In The Politics of Race, Gender and Sexuality in The Walking Dead: Essays on the Television Series and Comics, edited by Elizabeth Erwin and Dawn Keetley, 21–30. Jefferson, NC: McFarland. Johnson, Alan. 1988.
Author: Natalie Wilson
Category: Social Science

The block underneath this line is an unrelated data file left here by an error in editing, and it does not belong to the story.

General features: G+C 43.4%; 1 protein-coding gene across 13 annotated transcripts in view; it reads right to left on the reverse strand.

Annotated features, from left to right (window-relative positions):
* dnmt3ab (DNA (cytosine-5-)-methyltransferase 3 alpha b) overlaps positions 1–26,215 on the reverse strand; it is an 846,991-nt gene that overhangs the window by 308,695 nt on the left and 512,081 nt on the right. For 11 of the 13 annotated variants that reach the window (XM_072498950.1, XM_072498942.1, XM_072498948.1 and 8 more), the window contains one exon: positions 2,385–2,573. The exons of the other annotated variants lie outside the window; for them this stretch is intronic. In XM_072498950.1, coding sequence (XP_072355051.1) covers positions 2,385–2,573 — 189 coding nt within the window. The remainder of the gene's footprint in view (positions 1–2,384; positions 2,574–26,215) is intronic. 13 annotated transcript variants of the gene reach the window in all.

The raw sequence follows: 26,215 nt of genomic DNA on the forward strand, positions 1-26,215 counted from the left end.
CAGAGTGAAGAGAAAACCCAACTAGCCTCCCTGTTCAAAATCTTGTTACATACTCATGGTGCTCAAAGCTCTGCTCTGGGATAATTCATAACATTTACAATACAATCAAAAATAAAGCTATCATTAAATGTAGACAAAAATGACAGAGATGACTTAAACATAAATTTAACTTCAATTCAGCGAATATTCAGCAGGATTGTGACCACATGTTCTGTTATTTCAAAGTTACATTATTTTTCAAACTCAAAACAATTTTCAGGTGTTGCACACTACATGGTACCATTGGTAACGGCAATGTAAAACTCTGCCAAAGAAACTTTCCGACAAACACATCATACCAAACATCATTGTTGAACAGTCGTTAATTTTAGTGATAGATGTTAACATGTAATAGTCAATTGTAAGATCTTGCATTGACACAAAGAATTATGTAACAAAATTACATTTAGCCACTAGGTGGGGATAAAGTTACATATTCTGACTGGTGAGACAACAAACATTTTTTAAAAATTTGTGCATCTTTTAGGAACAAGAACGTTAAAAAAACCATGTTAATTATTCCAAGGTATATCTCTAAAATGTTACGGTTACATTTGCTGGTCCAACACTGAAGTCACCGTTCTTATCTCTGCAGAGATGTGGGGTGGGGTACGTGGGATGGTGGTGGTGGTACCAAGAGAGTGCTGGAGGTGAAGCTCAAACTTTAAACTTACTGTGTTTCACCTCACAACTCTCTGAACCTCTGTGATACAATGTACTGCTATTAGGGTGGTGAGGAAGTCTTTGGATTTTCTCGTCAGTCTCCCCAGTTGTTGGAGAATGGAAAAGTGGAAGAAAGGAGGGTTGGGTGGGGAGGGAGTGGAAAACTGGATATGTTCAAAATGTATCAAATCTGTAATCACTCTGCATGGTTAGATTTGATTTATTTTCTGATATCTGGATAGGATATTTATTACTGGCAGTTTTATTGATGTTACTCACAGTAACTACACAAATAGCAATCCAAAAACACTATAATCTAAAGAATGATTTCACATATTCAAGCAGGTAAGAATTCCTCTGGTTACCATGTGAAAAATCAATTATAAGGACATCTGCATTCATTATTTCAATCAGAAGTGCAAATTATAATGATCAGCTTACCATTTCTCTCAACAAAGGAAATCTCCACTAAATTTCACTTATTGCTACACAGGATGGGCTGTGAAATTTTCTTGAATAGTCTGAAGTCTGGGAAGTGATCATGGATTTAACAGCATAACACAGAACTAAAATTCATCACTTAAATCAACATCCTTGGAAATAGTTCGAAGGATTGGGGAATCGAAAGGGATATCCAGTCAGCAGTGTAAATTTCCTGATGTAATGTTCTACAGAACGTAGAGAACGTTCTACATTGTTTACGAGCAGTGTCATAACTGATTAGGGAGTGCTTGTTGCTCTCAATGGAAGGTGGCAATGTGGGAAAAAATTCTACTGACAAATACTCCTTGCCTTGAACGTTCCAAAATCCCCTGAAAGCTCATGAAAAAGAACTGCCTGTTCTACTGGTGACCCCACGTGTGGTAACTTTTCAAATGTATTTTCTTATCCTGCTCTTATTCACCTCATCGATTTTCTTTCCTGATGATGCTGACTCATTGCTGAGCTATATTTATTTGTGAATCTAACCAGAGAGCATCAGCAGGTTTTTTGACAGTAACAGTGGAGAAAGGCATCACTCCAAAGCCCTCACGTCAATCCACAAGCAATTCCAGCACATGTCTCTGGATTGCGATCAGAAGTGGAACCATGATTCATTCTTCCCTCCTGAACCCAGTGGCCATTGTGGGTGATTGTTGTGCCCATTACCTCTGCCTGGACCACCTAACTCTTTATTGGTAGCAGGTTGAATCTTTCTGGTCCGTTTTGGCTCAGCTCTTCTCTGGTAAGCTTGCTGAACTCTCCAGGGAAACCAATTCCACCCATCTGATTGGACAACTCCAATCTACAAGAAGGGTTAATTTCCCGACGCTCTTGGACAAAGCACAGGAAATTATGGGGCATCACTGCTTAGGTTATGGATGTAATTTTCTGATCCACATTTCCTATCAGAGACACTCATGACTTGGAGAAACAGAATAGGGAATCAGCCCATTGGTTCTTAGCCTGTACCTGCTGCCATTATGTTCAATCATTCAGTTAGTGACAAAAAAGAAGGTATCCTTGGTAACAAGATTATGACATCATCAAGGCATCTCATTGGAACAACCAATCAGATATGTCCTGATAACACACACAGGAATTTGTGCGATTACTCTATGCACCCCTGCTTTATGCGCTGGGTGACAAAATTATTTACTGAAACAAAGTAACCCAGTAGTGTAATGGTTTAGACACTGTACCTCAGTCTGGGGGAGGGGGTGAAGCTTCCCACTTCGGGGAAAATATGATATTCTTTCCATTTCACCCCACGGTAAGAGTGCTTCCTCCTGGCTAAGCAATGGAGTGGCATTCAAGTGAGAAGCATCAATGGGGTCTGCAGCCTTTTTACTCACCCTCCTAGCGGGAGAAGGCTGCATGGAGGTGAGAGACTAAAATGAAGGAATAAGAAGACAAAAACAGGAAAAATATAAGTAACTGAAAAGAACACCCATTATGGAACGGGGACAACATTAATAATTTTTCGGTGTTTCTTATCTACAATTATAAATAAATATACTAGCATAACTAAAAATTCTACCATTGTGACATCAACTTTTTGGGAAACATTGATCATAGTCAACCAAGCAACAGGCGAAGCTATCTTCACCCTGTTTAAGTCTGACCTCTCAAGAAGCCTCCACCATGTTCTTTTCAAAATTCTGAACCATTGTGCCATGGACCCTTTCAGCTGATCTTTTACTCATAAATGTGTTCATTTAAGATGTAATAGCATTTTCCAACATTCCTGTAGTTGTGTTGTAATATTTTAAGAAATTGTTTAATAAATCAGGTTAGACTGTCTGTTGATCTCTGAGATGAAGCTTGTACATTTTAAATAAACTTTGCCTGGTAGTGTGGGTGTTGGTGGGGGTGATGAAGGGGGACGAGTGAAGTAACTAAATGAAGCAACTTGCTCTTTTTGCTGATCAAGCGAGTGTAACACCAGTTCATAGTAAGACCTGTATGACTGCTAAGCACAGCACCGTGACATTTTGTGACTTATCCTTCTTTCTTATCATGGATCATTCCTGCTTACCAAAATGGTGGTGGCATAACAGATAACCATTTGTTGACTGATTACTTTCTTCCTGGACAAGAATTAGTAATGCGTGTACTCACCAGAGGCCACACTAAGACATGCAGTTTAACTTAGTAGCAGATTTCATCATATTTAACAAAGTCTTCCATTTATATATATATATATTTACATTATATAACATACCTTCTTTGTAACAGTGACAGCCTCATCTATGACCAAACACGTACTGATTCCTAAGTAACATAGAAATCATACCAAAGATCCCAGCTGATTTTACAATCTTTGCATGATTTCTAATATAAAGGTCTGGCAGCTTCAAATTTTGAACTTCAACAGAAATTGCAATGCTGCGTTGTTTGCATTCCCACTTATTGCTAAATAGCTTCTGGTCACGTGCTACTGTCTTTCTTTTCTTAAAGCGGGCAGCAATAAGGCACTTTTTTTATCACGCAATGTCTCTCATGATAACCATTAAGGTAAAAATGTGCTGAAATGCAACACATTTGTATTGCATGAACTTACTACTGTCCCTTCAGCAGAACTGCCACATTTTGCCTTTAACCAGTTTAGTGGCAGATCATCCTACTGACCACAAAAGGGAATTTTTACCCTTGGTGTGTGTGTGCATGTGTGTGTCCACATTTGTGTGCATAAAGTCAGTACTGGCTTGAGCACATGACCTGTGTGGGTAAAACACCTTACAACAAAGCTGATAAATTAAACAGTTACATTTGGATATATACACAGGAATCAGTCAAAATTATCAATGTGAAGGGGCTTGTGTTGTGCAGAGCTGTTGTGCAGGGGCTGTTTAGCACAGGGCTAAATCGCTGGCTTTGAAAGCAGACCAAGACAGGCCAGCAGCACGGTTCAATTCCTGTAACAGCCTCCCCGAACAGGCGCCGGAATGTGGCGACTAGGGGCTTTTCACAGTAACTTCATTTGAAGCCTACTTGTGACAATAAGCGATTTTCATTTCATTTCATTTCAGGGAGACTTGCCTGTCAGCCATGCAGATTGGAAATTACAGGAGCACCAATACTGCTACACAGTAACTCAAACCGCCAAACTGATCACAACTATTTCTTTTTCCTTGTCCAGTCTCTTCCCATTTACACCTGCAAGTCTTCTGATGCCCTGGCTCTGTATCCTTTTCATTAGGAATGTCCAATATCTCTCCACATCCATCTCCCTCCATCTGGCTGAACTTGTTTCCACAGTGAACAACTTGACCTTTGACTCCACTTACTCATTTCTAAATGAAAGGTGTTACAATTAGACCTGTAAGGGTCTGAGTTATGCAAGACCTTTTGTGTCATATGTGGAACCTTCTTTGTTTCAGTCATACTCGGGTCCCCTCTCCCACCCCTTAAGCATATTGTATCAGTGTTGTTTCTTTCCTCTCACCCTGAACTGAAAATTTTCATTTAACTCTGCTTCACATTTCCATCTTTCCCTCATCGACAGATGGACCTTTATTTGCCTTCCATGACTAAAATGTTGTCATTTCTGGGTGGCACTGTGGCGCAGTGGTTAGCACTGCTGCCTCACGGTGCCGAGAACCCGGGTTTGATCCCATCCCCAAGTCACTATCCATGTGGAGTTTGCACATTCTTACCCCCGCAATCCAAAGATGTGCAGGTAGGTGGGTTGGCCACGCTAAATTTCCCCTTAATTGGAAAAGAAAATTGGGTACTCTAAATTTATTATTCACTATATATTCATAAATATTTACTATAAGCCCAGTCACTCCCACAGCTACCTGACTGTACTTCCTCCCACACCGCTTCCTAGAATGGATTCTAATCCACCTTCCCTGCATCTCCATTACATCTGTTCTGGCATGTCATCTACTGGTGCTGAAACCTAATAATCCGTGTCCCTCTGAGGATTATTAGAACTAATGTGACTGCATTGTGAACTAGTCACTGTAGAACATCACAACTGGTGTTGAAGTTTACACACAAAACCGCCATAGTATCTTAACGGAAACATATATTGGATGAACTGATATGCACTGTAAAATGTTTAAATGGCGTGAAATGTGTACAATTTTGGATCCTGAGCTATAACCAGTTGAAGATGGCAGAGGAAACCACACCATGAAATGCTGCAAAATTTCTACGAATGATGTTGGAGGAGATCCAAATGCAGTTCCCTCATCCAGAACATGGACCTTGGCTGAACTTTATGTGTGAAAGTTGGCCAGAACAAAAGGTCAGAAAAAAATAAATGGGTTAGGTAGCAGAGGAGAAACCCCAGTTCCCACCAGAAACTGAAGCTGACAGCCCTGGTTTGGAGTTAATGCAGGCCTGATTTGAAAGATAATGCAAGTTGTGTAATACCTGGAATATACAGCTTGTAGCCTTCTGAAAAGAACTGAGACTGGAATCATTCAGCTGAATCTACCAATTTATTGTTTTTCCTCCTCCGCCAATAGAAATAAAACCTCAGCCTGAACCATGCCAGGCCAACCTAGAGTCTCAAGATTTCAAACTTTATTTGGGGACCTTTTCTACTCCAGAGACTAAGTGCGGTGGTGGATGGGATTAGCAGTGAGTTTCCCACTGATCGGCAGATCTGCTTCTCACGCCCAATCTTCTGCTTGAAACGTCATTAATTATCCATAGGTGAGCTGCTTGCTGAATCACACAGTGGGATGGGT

Taking in a wide range of film, television, and literature, this volume explores 21st century horror and its monsters from an intersectional perspective with a marked emphasis on gender and race. The analysis, which covers over 70 narratives, is organized around four primary monstrous figures--zombies, vampires, witches and monstrous women. Arguing that the current horror renaissance is populated with willful monsters that subvert prevailing cultural norms and systems of power, the discussion reads horror in relation to topics of particular import in the contemporary moment--rampant sexual violence, unbridled capitalist greed, brutality against people of color, militarism, and the patriarchy's refusal to die. Examining ground-breaking films and television shows such as Get Out, Us, The Babadook, A Quiet Place, Stranger Things, Penny Dreadful, and The Passage, as well as works by key authors like Justin Cronin, Carmen Maria Machado, Helen Oyeyemi, Margo Lanagan, and Jeanette Winterson, this monograph offers a thorough account of the horror landscape and what it says about the 21st century world.